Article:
Computational and Data Platform for Energy efficiency Research (CAPER)
CAPER (Computational and dAta Platform for Energy efficiency Research) is a unique and flexible instrument funded by The National Science Foundation that combines high performance Intel Xeon processors with a complete deep memory hierarchy, latest generation co-processors, high performance network interconnect and powerful system power instrumentation.
It is currently an eight-node cluster, which is capable of housing concurrently, in one node up to eight general-purpose graphical processing units (GPGPU), or eight Intel many- integrated-core (MIC) coprocessors - or any eight-card combination of the two; and up to 48 hard disk drives (HDD), or solid-state drives (SSD). A single-node configuration features a theoretical peak performance of 20TF/s (single precisions) or 10TF/s (double precision) and supports up to 32TB of storage and 24TB of flash-based non-volatile memory. A separate node serves as a login and storage server.
This hardware configuration is unprecedented in its flexibility and adaptability as it can combine multiple components into a smaller set of nodes to reproduce specific configurations. This platform also mirrors key architectural characteristics of high-end sys- tem, such as XSEDE's Stampede system at TACC, and provides several unique features to support critical research goals such as software/hardware co-design. CAPER provides a platform to validate models and investigate important aspects of data-centric and energy efficiency research.
Enabled Research Areas
Application-Aware Cross-layer Power ManagementLanguage extensions and supporting runtimes that can facilitate adaptations and optimization of power/performance. Energy/power-efficiency tradeoffs in a holistic manner in combination with performance, resilience, quality of solution, and other objectives.
Energy/performance Tradeoffs of Data-Centric WorkflowsPolices and mechanisms for runtime placement and management of data as well as data processing. Strategies that can fundamentally enable data-intensive workflows on both current and future large-scale systems.
Software/Hardware Co-design for In-situ Data AnalyticsCo-design for end-to-end data-intensive simulations workflows that include coupled simulations as well as analytics components. Explore the rich design spaces available for the placement and scheduling of computation and data in space and time; across local, remote and accelerator cores; and at various levels of the deep memory hierarchy; all while considering performance and energy/power constraints and associated tradeoffs.
Thermal Implications of Proactive Virtual Machine ManagementDesign and validation of a proactive information centric and memory-hierarchy-aware approach to virtual machine (VM) consolidation and management for virtualized datacenters. Thermal implications of incorporating memory-hierarchy awareness in VM consolidation as well as the impact on application performance.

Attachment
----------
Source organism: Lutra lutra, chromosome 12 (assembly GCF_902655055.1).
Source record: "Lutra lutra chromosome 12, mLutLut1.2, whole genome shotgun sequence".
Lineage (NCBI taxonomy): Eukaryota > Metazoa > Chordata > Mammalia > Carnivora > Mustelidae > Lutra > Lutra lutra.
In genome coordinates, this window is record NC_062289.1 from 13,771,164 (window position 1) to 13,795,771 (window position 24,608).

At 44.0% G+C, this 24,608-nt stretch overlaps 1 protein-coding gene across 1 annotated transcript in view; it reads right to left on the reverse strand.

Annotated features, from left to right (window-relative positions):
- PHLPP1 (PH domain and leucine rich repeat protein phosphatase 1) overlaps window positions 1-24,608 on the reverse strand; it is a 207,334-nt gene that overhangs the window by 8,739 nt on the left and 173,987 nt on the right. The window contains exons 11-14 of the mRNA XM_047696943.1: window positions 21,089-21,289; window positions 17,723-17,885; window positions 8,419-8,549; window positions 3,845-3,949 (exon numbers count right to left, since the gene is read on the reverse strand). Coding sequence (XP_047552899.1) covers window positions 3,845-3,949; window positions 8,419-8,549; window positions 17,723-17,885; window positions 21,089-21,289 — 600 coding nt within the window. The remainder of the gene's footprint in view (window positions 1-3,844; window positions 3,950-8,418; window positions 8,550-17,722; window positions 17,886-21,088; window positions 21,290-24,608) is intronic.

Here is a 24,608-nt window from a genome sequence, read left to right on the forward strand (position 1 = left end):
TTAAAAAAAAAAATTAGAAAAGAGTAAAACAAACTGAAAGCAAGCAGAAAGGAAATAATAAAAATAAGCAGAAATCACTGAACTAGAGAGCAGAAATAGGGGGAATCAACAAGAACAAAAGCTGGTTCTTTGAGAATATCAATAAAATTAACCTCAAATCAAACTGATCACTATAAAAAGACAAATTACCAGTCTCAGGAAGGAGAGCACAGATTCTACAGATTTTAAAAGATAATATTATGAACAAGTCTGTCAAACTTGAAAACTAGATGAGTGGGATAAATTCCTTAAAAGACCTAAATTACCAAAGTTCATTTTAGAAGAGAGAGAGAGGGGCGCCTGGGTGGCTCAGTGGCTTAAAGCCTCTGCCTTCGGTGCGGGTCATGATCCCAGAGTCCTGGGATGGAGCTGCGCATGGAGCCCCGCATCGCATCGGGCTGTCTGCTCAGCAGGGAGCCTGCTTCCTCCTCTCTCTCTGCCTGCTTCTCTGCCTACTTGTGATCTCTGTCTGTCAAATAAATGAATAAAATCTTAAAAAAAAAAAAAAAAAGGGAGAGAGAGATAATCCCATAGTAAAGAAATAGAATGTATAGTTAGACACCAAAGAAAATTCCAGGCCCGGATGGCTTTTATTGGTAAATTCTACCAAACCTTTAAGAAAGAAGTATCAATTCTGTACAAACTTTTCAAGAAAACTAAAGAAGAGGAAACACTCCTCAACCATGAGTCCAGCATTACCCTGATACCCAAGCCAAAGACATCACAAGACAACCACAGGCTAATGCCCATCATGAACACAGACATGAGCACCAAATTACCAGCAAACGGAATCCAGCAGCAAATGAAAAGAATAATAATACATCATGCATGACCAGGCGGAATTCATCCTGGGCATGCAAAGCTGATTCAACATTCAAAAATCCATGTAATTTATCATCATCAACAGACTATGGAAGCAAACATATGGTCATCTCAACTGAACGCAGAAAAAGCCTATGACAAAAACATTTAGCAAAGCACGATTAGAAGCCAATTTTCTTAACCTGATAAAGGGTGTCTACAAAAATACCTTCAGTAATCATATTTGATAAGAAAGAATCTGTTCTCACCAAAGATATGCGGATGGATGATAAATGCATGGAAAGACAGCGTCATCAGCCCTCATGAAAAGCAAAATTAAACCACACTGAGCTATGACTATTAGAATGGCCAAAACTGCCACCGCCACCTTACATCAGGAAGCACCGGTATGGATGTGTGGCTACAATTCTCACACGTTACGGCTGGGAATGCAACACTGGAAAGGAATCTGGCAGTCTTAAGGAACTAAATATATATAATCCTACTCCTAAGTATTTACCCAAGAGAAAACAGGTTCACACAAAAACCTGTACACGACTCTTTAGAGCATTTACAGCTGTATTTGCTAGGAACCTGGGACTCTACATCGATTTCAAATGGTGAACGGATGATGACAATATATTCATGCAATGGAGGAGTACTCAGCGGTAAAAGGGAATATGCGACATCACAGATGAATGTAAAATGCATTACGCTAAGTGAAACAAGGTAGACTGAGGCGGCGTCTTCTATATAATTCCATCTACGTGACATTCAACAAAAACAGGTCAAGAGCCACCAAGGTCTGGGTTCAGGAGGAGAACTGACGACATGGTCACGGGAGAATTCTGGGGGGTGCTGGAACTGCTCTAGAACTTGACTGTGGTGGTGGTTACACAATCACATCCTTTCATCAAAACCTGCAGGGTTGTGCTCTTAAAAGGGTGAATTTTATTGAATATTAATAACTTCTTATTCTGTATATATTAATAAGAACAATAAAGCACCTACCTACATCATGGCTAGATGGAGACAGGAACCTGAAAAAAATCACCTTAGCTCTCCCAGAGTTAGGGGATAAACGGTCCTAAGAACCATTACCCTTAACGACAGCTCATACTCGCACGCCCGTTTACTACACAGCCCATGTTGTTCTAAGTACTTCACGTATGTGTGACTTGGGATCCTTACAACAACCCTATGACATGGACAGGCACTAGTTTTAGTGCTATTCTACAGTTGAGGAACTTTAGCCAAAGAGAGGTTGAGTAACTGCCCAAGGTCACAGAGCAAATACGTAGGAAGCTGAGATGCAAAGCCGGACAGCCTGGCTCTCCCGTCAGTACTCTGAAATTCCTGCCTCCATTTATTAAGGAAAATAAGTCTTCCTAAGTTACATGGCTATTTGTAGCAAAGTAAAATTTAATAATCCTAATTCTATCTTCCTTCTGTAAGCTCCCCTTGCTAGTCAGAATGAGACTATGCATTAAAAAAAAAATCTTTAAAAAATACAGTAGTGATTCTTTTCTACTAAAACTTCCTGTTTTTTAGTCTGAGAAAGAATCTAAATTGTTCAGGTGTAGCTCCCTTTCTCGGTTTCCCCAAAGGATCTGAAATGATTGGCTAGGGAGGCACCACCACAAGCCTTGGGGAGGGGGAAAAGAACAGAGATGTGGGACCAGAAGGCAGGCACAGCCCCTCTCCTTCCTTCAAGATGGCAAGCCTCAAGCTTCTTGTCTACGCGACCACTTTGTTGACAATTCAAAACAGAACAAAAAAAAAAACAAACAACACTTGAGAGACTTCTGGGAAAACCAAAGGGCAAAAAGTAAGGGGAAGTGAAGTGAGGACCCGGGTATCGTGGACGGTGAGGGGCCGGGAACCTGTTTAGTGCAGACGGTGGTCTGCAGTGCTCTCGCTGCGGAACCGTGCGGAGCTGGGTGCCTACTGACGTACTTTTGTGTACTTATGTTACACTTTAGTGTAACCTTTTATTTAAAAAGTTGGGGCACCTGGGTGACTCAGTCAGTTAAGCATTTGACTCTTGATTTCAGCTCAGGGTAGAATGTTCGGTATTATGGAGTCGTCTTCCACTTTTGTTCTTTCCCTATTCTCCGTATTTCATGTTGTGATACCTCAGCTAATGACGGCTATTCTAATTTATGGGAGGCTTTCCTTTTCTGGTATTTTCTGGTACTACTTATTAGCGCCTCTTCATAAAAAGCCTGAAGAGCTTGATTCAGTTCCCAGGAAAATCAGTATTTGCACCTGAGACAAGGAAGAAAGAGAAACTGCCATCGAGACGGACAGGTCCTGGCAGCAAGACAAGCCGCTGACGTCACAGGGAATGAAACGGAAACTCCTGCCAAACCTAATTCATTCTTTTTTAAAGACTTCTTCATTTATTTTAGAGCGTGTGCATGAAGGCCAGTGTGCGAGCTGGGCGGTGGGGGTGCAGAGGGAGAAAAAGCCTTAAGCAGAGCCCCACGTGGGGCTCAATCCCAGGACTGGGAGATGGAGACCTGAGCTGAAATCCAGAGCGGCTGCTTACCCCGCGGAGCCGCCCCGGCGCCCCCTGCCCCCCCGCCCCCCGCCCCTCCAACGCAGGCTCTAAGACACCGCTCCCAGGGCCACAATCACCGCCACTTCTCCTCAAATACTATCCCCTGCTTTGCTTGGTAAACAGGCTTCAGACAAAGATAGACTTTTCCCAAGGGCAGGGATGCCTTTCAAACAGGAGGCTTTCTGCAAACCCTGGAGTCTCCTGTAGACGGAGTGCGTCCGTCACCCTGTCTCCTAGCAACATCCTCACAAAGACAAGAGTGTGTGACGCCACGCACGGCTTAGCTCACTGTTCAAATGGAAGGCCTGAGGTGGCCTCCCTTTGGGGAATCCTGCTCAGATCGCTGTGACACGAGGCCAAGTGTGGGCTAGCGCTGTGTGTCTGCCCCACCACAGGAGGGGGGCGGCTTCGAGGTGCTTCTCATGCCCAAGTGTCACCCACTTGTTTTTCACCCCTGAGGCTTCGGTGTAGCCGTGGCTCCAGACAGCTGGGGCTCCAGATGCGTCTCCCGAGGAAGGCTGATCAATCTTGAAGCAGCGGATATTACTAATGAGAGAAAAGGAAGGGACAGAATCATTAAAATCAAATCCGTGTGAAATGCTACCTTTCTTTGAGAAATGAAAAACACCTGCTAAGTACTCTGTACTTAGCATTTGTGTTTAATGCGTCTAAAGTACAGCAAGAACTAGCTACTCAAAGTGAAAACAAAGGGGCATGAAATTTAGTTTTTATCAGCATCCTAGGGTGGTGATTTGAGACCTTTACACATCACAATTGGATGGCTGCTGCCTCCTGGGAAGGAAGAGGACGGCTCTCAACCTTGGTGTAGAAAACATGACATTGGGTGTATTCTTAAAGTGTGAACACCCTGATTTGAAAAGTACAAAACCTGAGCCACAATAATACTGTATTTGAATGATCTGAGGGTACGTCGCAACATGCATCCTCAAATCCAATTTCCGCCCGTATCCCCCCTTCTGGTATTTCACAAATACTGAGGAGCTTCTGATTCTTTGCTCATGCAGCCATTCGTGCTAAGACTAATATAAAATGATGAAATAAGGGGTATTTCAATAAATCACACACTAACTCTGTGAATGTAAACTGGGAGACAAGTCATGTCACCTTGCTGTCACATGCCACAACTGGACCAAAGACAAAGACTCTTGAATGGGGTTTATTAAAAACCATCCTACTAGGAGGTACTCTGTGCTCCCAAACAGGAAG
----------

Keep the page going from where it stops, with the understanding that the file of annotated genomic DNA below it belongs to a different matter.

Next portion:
Graduate StudentsPhD/MS students from Electrical and Computer Engineering and Computer Science departments at Rutgers University.
Undergradute StudentsElectrical and Computer Engineering undergraduate courses such as "Introduction to Parallel and Distributed Programing" and "Senior Capstone Design". Resident students from the Aresty Research Center (Division of Undergraduate Academic Affairs at Rutgers University).
K-12 Outreach ActivitiesTraining activities targeted to high school students as part of The New Jersey Governor's School of Engineering & Technology at Rutgers University
Unique System Configuration
The operational research platform consists on an eight-node cluster, each server consisting of an Intel Xeon multi-core coprocessor, an Intel Many In-tegrated Core (MIC) co-processor (codenamed "Knights Corner"), and configured with a deep memory hierarchy.
More specifically, the cluster is based on SuperMicro SYS-4027GR-TRT system, which is capable of housing concurrently, in one node:
- Up to eight general-purpose graphical processing units (GPGPU), or eight Intel Many-Integrated-Core (MIC) coprocessors - or any eight-card combination of the two
- Two Fusion-io IoDrive-2 non-volatile random access memory (NVRAM) storage cards, or two LSI 24-port disk controllers - or any two-card combination of the two
- A single-port fourteen-data-rate (FDR-14, 56 Gbps) InfiniBand networking card
- Up to 48 hard disk drives (HDD), or solid-state drives (SSD).
CAPER's nominal configuration features servers with two Intel Xeon Ivy Bridge E5-2650v2 (16 cores/node) and the following subsystems:
- Deep memory hierarchy
- 128 GB of DRAM (expandable to 384GB)
- 1 TB of PCIe Flash-based NVRAM (Fusion-IO IoDrive2)
- 2 TB of Solid State Drive (SSD)
- 4 TB of spinning-platter hard disk (HDD)
- Intel Many-Integrated-Core (MIC) Xeon Phi 7120P (16 GB, 61 cores / 244 threads)
- Mellanox FDR InfiniBand (56 Gbps)
- 10 Gigabit Ethernet
The cluster, in whole or in part, may be switched between Scientific Linux 6.x (for Red Hat Enter-prise Linux compatibility) or Ubuntu 14.04 LTS (for Linux kernel version >= 3.14 research) with on-ly a reboot of the affected nodes. Software deployed on the cluster (both operating system profiles) include openmpi, Matlab (R2014a, R2013a/b, R2012a/b), Mathematica (v10, v9, v8.0.4), Maple (v18, v17, v16).
CAPER is outfitted with comprehensive and non-invasive instrumentation. It sup-ports both coarse- and fine-grained power metering at a per-server level. On the one hand, an instru-mented Raritan iPDU PX2-4527X2U-K2 provides power measurements at 1 Hz. On the other hand, a Yokogawa DL850E ScopeCorder provides voltage and current measurement for all nodes through 1 Ms/s modules. An external collector aggregates the voltage/current measurements from the DL850E acquisition system and integrates them over time to obtain power measurements at a sampling rate of up to 10 KHz.